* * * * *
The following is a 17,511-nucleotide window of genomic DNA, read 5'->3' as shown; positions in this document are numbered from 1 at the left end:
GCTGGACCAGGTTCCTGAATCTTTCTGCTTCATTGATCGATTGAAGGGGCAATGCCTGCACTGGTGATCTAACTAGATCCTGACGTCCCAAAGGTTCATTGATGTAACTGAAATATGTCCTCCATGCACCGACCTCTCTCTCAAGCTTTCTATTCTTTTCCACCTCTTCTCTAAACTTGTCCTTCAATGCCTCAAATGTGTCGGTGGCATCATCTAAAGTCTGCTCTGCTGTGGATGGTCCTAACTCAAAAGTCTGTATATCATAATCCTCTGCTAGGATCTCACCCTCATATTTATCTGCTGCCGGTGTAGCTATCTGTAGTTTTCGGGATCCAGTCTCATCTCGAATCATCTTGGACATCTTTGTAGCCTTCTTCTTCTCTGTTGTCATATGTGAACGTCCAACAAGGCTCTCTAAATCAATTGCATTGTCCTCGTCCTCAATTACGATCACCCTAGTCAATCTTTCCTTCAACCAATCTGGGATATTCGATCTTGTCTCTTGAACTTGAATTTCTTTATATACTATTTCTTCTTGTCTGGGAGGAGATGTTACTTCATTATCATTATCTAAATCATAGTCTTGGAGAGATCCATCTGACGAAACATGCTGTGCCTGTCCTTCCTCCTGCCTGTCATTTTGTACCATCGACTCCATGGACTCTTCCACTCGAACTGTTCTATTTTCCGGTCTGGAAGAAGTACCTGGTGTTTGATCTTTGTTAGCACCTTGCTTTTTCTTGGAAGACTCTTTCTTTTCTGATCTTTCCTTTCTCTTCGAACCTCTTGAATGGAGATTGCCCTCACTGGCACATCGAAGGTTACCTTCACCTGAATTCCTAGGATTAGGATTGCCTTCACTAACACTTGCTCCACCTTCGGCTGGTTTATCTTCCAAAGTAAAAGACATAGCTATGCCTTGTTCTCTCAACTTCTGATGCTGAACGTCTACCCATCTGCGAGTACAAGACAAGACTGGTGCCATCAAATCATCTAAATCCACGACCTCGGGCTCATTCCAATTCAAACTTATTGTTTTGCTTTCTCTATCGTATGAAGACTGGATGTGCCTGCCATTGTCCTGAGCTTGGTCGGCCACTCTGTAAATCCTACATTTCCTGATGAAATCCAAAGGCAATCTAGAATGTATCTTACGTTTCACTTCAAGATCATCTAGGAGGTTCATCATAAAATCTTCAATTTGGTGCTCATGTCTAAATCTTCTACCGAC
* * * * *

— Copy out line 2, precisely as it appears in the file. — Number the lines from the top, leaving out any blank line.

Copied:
GCTGGACCAGGTTCCTGAATCTTTCTGCTTCATTGATCGATTGAAGGGGCAATGCCTGCACTGGTGATCTAACTAGATCCTGACGTCCCAAAGGTTCATTGATGTAACTGAAATATGTCCTCCATGCACCGACCTCTCTCTCAAGCTTTCTATTCTTTTCCACCTCTTCTCTAAACTTGTCCTTCAATGCCTCAAATGTGTCGGTGGCATCATCTAAAGTCTGCTCTGCTGTGGATGGTCCTAACTCAAAAGTCTGTATATCATAATCCTCTGCTAGGATCTCACCCTCATATTTATCTGCTGCCGGTGTAGCTATCTGTAGTTTTCGGGATCCAGTCTCATCTCGAATCATCTTGGACATCTTTGTAGCCTTCTTCTTCTCTGTTGTCATATGTGAACGTCCAACAAGGCTCTCTAAATCAATTGCATTGTCCTCGTCCTCAATTACGATCACCCTAGTCAATCTTTCCTTCAACCAATCTGGGATATTCGATCTTGTCTCTTGAACTTGAATTTCTTTATATACTATTTCTTCTTGTCTGGGAGGAGATGTTACTTCATTATCATTATCTAAATCATAGTCTTGGAGAGATCCATCTGACGAAACATGCTGTGCCTGTCCTTCCTCCTGCCTGTCATTTTGTACCATCGACTCCATGGACTCTTCCACTCGAACTGTTCTATTTTCCGGTCTGGAAGAAGTACCTGGTGTTTGATCTTTGTTAGCACCTTGCTTTTTCTTGGAAGACTCTTTCTTTTCTGATCTTTCCTTTCTCTTCGAACCTCTTGAATGGAGATTGCCCTCACTGGCACATCGAAGGTTACCTTCACCTGAATTCCTAGGATTAGGATTGCCTTCACTAACACTTGCTCCACCTTCGGCTGGTTTATCTTCCAAAGTAAAAGACATAGCTATGCCTTGTTCTCTCAACTTCTGATGCTGAACGTCTACCCATCTGCGAGTACAAGACAAGACTGGTGCCATCAAATCATCTAAATCCACGACCTCGGGCTCATTCCAATTCAAACTTATTGTTTTGCTTTCTCTATCGTATGAAGACTGGATGTGCCTGCCATTGTCCTGAGCTTGGTCGGCCACTCTGTAAATCCTACATTTCCTGATGAAATCCAAAGGCAATCTAGAATGTATCTTACGTTTCACTTCAAGATCATCTAGGAGGTTCATCATAAAATCTTCAATTTGGTGCTCATGTCTAAATCTTCTACCGAC